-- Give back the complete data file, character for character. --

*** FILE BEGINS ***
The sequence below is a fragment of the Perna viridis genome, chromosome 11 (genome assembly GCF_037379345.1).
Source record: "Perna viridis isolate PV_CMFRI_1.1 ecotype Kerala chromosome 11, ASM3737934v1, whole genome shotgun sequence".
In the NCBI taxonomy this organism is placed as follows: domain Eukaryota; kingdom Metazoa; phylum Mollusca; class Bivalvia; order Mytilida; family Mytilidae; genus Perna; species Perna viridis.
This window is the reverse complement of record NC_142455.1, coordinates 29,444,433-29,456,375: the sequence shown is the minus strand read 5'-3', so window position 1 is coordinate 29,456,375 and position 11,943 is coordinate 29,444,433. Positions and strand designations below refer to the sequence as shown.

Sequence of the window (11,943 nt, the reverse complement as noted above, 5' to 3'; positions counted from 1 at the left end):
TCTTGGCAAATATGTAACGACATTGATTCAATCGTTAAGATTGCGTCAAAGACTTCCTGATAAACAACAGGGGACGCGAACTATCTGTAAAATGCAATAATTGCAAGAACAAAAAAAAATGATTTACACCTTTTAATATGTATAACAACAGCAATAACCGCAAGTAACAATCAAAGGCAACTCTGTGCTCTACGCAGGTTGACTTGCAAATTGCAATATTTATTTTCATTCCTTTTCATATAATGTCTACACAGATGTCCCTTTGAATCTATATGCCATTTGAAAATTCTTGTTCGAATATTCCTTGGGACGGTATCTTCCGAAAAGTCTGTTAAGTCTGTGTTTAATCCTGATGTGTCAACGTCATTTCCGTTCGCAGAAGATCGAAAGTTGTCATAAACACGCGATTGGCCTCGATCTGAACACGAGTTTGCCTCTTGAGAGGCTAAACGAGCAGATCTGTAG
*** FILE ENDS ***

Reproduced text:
The sequence below is a fragment of the Perna viridis genome, chromosome 11 (genome assembly GCF_037379345.1).
Source record: "Perna viridis isolate PV_CMFRI_1.1 ecotype Kerala chromosome 11, ASM3737934v1, whole genome shotgun sequence".
In the NCBI taxonomy this organism is placed as follows: domain Eukaryota; kingdom Metazoa; phylum Mollusca; class Bivalvia; order Mytilida; family Mytilidae; genus Perna; species Perna viridis.
This window is the reverse complement of record NC_142455.1, coordinates 29,444,433-29,456,375: the sequence shown is the minus strand read 5'-3', so window position 1 is coordinate 29,456,375 and position 11,943 is coordinate 29,444,433. Positions and strand designations below refer to the sequence as shown.

Sequence of the window (11,943 nt, the reverse complement as noted above, 5' to 3'; positions counted from 1 at the left end):
TCTTGGCAAATATGTAACGACATTGATTCAATCGTTAAGATTGCGTCAAAGACTTCCTGATAAACAACAGGGGACGCGAACTATCTGTAAAATGCAATAATTGCAAGAACAAAAAAAAATGATTTACACCTTTTAATATGTATAACAACAGCAATAACCGCAAGTAACAATCAAAGGCAACTCTGTGCTCTACGCAGGTTGACTTGCAAATTGCAATATTTATTTTCATTCCTTTTCATATAATGTCTACACAGATGTCCCTTTGAATCTATATGCCATTTGAAAATTCTTGTTCGAATATTCCTTGGGACGGTATCTTCCGAAAAGTCTGTTAAGTCTGTGTTTAATCCTGATGTGTCAACGTCATTTCCGTTCGCAGAAGATCGAAAGTTGTCATAAACACGCGATTGGCCTCGATCTGAACACGAGTTTGCCTCTTGAGAGGCTAAACGAGCAGATCTGTAG